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The Red Scare
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  • 1. The Red Scare Communism in America
  • 2. Red Scare
    • The term "Red Scare" has been applied to two distinct periods of strong anti-Communism in United States history.
    • The first was from 1917 to 1920, and second was from the late 1940s through the late 1950s.
  • 3.
    • These periods were characterized by heightened suspicion of Communists and other radicals, and the fear of widespread infiltration of Communists in U.S. government.
  • 4. Communism
    • A theory or system of social organization based on the holding of all property in common, actual ownership being ascribed to the community as a whole or to the state.
  • 5. W W I
    • During World War I, a fervent patriotism was prevalent in the country, spurred by propagandist George Creel, chairman of the United States Committee on Public Information. 
  • 6.
    • While American boys were fighting the "Huns" abroad, many Americans fought them at home. 
  • 7. Patriotism
    • Anyone who wasn't as patriotic as possible--conscientious objectors, draft dodgers, "slackers," German-Americans, immigrants, Communists--was suspect. 
    • It was out of this patriotism that the Red Scare took hold.
  • 8. The Cold War at Home
    • With the Great Depression – tens of thousands of Americans joined the Communist Party.
  • 9. 1950s: The NEW Red Scare
    • Fears of conspiracy.
      • China fell to the Communists in 1949.
    • Were the Communists going to try to overthrow the American government?
  • 10.
    • Many Americans felt threatened by the rise of Communist governments in Europe & Asia.
    • Some even felt that Communists could threaten the U.S. government from within.
    • These fears increased when people found out about some spies selling U.S. government secrets to the Soviets.
  • 11. Commie Spies in the US?
    • Ethel and Julius Rosenberg
      • 1950
      • American Communists
      • Accused of passing atomic bomb secrets to the Soviets
      • Executed 1953
        • Only civilians in the 20 th century executed for espionage.
  • 12. Ethel and Julius Rosenberg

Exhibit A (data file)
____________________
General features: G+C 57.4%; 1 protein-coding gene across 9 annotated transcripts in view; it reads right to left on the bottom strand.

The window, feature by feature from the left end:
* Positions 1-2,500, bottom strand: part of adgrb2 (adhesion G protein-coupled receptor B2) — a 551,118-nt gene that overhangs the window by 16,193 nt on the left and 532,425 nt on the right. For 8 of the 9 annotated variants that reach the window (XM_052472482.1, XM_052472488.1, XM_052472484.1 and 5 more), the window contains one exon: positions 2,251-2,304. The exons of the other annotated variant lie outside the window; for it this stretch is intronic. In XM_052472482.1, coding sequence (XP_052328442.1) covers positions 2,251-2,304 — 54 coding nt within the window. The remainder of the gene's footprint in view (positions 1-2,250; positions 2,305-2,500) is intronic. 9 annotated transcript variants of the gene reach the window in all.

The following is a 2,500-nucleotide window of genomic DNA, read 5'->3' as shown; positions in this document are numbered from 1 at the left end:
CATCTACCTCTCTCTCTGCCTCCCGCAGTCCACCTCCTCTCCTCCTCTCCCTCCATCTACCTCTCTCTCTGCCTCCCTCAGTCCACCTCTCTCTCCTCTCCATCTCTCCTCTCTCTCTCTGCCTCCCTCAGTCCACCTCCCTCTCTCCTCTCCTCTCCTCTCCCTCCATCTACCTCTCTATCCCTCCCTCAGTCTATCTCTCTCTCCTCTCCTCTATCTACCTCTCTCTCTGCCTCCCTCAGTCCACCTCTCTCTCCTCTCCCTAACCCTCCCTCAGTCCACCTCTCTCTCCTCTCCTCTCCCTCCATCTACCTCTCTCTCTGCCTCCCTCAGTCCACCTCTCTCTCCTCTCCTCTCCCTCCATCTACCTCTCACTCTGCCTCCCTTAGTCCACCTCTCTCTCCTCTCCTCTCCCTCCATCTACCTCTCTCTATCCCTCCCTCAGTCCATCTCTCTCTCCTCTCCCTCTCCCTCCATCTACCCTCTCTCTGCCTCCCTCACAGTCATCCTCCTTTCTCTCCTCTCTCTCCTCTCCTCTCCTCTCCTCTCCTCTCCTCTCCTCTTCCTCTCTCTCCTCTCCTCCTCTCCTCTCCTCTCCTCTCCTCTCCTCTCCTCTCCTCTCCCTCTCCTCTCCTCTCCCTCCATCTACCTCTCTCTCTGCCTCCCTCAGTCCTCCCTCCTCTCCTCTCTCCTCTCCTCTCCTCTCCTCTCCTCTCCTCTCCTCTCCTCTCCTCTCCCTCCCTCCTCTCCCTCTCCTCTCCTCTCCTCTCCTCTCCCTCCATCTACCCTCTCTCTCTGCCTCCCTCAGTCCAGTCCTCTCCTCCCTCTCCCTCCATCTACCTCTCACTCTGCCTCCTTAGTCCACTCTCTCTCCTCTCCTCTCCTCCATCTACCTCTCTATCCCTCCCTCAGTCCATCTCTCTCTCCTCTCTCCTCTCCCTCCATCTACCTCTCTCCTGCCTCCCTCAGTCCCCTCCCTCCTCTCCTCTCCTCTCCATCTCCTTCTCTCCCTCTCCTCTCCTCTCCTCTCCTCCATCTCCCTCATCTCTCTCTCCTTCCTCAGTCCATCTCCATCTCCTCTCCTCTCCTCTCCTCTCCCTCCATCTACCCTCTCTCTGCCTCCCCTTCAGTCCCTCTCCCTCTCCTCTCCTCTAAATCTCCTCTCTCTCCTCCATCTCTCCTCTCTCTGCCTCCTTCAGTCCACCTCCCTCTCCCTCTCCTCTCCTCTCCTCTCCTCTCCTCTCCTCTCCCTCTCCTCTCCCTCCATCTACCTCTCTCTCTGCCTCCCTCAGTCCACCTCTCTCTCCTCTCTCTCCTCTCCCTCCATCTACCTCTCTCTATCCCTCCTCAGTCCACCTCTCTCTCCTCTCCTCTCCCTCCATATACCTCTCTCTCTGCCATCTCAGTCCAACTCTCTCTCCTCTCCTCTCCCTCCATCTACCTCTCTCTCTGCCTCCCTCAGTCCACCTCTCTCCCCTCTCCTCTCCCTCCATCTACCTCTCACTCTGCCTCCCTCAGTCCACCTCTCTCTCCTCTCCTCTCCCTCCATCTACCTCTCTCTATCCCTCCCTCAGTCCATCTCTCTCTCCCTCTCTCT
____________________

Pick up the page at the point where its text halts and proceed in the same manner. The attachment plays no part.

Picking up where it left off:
• Did they do it?
    • Historical debate:
      • They were spies.
        • Julius more than Ethel
      • But did they get the bomb secrets?
        • Unlikely.
      • Did they deserve death?
  • 13. Other Spies: Alger Hiss
    • Former State Department official
    • Accused by an editor for TIME magazine of being a Communist.
    • Had been a Communist in the 1930s.
    • Was he a spy as accused?
      • Unlikely – but not clear
  • 14. Alger Hiss Tragedy
    • Alger Hiss had the right to be a Communist Party member.
    • His civil rights were violated in the pursuit of finding Communists.
    • Spent 4 years in prison and a lifetime in disgrace.
    • 1904 - 1996
  • 15. Reaction to Hiss / Rosenbergs
    • The Loyalty Program
    • McCarran-Walter Act
    • HUAC
    • The Hollywood Ten
  • 16. The Loyalty Program
    • Truman created in 1947
      • Background checks on all federal workers done by FBI
      • Anyone with “questionable” activities were accused of disloyalty
  • 17. The Loyalty Program
    • Those accused were sent in front of the Loyalty Review Board.
      • Violated rights of privacy and freedom to associate.
      • Considered guilty until proven innocent.
  • 18. The Loyalty Program
    • Millions were investigated.
    • Few hundred removed from jobs.
    • Added to the climate of suspicion in the nation.
  • 19. McCarran-Walter Act
    • The Immigration and Nationality Act (INA) of 1952 restricted immigration into the U.S.
    • The Act allowed the government to deport immigrants or naturalized citizens engaged in subversive activities and also allowed the barring of suspected subversives from entering the country.
  • 20.
    • It was used over the years to bar members and former members and "fellow travellers" of the Communist Party from entry into the United States, even those who had not been associated with the party for decades.
  • 21.
    • The U.S. began making more nuclear weapons.
    • So did the Soviet Union.
    • This was called the arms race. Many Americans feared a nuclear attack at any time.
    • They had air-raid drills & fallout shelters to prepare for these attacks.
  • 22.
    • A sign pointing to an old fallout shelter in New York City.
  • 23. Idealized American fallout shelter from around 1957
  • 24.
    • Nuclear air raid drills were part of everyday life for schoolchildren in the late 1940s and early '50s.
    • Children were taught to "duck and cover" under their desks and were herded into school basements for periodic air raid drills.
  • 25.  
  • 26.